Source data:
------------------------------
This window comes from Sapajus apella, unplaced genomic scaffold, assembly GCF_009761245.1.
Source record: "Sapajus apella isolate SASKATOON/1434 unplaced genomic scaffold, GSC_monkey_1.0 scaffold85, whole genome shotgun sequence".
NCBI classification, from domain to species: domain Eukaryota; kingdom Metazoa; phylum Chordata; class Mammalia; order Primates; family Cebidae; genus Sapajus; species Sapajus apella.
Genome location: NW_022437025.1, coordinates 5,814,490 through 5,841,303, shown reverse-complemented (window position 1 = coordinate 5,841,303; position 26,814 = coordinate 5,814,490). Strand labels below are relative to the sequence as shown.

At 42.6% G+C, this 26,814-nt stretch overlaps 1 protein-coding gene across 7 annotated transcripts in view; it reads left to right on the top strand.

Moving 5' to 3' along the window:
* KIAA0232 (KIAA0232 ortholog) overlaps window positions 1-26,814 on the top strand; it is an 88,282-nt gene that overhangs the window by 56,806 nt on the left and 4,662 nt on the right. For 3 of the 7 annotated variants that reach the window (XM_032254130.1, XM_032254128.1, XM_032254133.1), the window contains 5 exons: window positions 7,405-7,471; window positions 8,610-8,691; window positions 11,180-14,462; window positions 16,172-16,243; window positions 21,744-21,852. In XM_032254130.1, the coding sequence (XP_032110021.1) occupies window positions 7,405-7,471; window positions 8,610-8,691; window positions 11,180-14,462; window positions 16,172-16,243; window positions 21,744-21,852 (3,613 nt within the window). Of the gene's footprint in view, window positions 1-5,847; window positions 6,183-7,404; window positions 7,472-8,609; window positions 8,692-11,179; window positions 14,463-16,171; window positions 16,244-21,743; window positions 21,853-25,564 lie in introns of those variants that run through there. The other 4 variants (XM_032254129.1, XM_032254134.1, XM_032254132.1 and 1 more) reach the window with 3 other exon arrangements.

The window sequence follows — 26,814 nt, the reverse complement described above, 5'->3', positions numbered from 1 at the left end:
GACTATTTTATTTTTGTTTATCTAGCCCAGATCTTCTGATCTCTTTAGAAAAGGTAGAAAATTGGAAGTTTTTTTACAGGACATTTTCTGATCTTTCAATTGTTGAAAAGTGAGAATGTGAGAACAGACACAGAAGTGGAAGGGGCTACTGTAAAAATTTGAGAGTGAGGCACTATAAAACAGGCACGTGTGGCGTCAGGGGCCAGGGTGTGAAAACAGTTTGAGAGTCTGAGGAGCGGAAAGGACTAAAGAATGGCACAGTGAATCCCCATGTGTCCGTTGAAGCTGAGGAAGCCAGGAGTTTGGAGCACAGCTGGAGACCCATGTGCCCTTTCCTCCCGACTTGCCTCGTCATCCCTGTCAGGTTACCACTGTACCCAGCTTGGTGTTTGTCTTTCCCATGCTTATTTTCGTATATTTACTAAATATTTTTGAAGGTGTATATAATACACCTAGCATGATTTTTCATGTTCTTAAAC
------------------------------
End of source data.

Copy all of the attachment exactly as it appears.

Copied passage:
This window comes from Sapajus apella, unplaced genomic scaffold, assembly GCF_009761245.1.
Source record: "Sapajus apella isolate SASKATOON/1434 unplaced genomic scaffold, GSC_monkey_1.0 scaffold85, whole genome shotgun sequence".
NCBI classification, from domain to species: domain Eukaryota; kingdom Metazoa; phylum Chordata; class Mammalia; order Primates; family Cebidae; genus Sapajus; species Sapajus apella.
Genome location: NW_022437025.1, coordinates 5,814,490 through 5,841,303, shown reverse-complemented (window position 1 = coordinate 5,841,303; position 26,814 = coordinate 5,814,490). Strand labels below are relative to the sequence as shown.

At 42.6% G+C, this 26,814-nt stretch overlaps 1 protein-coding gene across 7 annotated transcripts in view; it reads left to right on the top strand.

Moving 5' to 3' along the window:
* KIAA0232 (KIAA0232 ortholog) overlaps window positions 1-26,814 on the top strand; it is an 88,282-nt gene that overhangs the window by 56,806 nt on the left and 4,662 nt on the right. For 3 of the 7 annotated variants that reach the window (XM_032254130.1, XM_032254128.1, XM_032254133.1), the window contains 5 exons: window positions 7,405-7,471; window positions 8,610-8,691; window positions 11,180-14,462; window positions 16,172-16,243; window positions 21,744-21,852. In XM_032254130.1, the coding sequence (XP_032110021.1) occupies window positions 7,405-7,471; window positions 8,610-8,691; window positions 11,180-14,462; window positions 16,172-16,243; window positions 21,744-21,852 (3,613 nt within the window). Of the gene's footprint in view, window positions 1-5,847; window positions 6,183-7,404; window positions 7,472-8,609; window positions 8,692-11,179; window positions 14,463-16,171; window positions 16,244-21,743; window positions 21,853-25,564 lie in introns of those variants that run through there. The other 4 variants (XM_032254129.1, XM_032254134.1, XM_032254132.1 and 1 more) reach the window with 3 other exon arrangements.

The window sequence follows — 26,814 nt, the reverse complement described above, 5'->3', positions numbered from 1 at the left end:
GACTATTTTATTTTTGTTTATCTAGCCCAGATCTTCTGATCTCTTTAGAAAAGGTAGAAAATTGGAAGTTTTTTTACAGGACATTTTCTGATCTTTCAATTGTTGAAAAGTGAGAATGTGAGAACAGACACAGAAGTGGAAGGGGCTACTGTAAAAATTTGAGAGTGAGGCACTATAAAACAGGCACGTGTGGCGTCAGGGGCCAGGGTGTGAAAACAGTTTGAGAGTCTGAGGAGCGGAAAGGACTAAAGAATGGCACAGTGAATCCCCATGTGTCCGTTGAAGCTGAGGAAGCCAGGAGTTTGGAGCACAGCTGGAGACCCATGTGCCCTTTCCTCCCGACTTGCCTCGTCATCCCTGTCAGGTTACCACTGTACCCAGCTTGGTGTTTGTCTTTCCCATGCTTATTTTCGTATATTTACTAAATATTTTTGAAGGTGTATATAATACACCTAGCATGATTTTTCATGTTCTTAAAC